Terming the triple talaq issue a social problem, Indian Prime Minister Narendra Modi urged Muslims not to view the issue from a political perspective and expressed the confidence that efforts to end the practice would be led by "enlightened" members of the community.
"I appeal to you not to view the triple talaq issue from a political perspective. Come out and find a solution. That solution will have its own majesty and generations will remember you," he said.
Modi was speaking speak about triple talaq at a function to mark the Basava Jayanti celebrations in honour of Kannada philosopher Basaveswara on Saturday referring to the 12th century reformer's movement against regressive practices.
Modi said he hoped that "powerful people" would emerge from society and help "eradicate outdated practices and evolve modern systems".
He called upon Indian Muslims to lead not just those from the community in the country, but to show the "path of modernity" to Muslims worldwide.
"That is the kind of power and energy this land gives to all of us," he said to thunderous applause.
The prime minister spoke about women's empowerment, equality and good governance, as preached and practised by Basaveswara.
Referring to triple talaq, Modi said, "I am sure enlightened people will also emerge from among Muslims and come forward to end this practice, liberating our Muslim daughters and mothers from the scourge. I am sure enlightened Muslims will take this responsibility upon themselves."
Modi also released a digital volume of Basaveswara's works titled "Vachan" in 23 languages. The works comprise 2500 sermons delivered by the philosopher.
The event assumes significance in view of the 2018 assembly elections in Karnataka, where Lingayats are a formidable community. Basaveswara, also known as Basavanna, is their most powerful icon.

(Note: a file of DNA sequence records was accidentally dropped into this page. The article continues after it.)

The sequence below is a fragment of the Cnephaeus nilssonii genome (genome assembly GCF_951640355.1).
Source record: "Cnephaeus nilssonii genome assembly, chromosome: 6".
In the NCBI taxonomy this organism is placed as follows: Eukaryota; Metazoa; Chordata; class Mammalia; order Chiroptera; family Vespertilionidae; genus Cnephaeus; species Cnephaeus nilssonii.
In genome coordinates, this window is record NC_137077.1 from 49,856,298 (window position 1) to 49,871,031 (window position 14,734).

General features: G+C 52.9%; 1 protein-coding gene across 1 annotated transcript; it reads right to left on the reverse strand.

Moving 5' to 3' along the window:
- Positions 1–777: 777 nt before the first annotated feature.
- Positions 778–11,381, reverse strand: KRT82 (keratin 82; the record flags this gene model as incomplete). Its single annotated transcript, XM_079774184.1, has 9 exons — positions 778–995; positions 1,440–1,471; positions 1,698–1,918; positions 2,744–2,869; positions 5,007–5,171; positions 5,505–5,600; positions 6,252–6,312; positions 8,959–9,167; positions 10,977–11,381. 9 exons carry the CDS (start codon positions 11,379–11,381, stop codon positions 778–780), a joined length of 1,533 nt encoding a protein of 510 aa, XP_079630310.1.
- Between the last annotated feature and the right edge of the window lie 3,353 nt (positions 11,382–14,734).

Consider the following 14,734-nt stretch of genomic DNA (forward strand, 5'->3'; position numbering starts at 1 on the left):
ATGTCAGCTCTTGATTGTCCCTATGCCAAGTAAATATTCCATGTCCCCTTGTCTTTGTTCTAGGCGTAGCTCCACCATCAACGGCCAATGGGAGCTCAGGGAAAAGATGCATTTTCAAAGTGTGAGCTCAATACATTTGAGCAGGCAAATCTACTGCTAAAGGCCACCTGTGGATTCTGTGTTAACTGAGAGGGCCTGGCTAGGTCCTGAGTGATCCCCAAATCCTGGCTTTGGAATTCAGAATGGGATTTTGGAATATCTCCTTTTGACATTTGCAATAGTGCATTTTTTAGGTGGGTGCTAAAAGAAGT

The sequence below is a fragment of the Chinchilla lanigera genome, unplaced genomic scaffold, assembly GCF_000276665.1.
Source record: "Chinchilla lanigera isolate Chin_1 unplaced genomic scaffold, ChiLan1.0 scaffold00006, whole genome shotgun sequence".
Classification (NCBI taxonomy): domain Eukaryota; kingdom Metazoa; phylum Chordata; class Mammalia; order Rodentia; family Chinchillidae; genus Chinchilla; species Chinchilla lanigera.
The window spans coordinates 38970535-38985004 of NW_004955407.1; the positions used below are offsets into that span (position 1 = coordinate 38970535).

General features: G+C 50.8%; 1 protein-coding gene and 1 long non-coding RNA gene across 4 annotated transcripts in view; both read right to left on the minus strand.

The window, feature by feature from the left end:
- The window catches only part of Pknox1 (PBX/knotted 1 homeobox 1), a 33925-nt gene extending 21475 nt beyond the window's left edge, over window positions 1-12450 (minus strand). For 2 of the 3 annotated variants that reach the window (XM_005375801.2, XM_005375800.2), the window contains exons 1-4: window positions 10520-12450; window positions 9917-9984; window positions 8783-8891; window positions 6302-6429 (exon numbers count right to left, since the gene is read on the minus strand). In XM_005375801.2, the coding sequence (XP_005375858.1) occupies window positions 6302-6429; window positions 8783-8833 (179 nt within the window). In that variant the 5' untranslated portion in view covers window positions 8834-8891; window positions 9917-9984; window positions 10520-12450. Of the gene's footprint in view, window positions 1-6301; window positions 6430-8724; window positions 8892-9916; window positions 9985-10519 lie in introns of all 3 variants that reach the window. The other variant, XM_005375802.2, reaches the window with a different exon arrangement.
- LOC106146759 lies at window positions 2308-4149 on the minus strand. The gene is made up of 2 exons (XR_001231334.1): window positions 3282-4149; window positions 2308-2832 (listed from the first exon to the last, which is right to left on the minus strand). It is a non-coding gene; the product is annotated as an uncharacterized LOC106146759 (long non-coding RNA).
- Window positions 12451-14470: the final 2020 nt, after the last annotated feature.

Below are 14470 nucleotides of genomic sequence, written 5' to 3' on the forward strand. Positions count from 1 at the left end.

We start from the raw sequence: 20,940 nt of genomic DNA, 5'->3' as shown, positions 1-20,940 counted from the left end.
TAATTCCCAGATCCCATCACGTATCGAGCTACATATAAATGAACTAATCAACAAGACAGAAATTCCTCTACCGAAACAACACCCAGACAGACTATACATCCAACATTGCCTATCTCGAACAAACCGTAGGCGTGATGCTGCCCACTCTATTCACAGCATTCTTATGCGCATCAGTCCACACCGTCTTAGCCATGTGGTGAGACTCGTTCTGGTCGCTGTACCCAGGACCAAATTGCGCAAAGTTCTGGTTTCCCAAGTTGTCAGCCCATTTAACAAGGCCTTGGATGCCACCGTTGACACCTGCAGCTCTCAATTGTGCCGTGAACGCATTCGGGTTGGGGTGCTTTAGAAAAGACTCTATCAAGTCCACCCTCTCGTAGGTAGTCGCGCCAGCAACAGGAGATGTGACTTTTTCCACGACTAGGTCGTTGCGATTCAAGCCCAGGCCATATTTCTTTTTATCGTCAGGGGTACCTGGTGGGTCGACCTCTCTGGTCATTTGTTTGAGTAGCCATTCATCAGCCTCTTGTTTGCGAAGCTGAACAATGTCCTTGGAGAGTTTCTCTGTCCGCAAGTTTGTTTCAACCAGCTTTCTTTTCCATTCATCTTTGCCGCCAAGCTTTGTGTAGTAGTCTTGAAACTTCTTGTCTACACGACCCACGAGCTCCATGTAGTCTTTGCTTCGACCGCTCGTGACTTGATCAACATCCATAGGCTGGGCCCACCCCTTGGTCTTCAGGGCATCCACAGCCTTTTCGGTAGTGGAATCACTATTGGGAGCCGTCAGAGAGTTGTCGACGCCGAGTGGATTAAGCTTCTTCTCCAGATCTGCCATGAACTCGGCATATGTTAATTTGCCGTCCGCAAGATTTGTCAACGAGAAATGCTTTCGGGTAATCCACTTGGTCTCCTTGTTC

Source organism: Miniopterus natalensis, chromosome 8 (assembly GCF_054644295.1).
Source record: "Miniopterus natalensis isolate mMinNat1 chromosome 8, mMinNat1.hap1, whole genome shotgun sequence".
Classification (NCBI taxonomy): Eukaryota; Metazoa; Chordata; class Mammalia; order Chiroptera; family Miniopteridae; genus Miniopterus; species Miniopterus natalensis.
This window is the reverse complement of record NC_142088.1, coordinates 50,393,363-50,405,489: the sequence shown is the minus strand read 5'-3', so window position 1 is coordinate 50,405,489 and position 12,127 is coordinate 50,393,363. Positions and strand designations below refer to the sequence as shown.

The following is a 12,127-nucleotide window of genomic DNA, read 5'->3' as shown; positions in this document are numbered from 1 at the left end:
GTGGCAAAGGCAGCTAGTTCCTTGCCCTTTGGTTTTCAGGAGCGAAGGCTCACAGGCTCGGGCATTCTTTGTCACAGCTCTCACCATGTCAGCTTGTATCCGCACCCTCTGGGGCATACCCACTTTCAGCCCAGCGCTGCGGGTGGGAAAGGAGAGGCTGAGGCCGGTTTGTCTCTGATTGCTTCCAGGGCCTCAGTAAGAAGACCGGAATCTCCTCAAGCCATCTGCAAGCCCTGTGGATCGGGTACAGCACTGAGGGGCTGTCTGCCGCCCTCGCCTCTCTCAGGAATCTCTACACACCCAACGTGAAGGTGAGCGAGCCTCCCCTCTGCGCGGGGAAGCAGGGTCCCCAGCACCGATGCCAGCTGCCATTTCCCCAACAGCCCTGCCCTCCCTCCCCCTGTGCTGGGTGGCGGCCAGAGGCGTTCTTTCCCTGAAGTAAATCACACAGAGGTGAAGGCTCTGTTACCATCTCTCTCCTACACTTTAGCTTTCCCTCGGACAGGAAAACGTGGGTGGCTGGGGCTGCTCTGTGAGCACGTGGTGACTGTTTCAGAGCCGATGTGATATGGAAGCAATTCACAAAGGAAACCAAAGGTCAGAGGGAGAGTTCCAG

The prime minister used the platform, hosted by the Basava Society, to repeat his government's message of "Sabka Saath Sabka Vikas (United with all, Development for all)" and said people had to progress without discrimination.
"People should get homes, access to power without discrimination. Farmers should get fertilisers and insurance benefits without any distinctions. That is the meaning of our government's message of 'Sabka Saath Sabka Vikas'," he said.
Interspersing his 40-minute address with the sayings of the poet-philosopher, he said today's youth were ignorant about the preachings of the reformers of the Bhakti movement.
"Call it loopholes in our education system or our propensity to ignore our own heritage, the youth today would know nothing of how eminent and evolved Indians like Basavanna spoke against evil social practices and in favour of women's empowerment as long back as 700 years," he said at the function, also attended by union minister Ananth Kumar and Karnataka BJP chief BS Yeddyurappa.
Modi recollected that India had been blessed with saints and reformers who had transformed society.
India's history, he added, was not only about defeat, poverty or colonialism. "India gave the message of good governance, non violence and Satyagraha" to the world.
Modi also paid tribute to former Vice President BD Jatti, who founded the Basava Society in 1964. The golden jubilee of the society was celebrated today.
After the event, the prime minister walked up to the audience to meet the family of Kannada scholar and rationalist MM Kalburgi, who was killed in Dharwad, Karnataka, last year.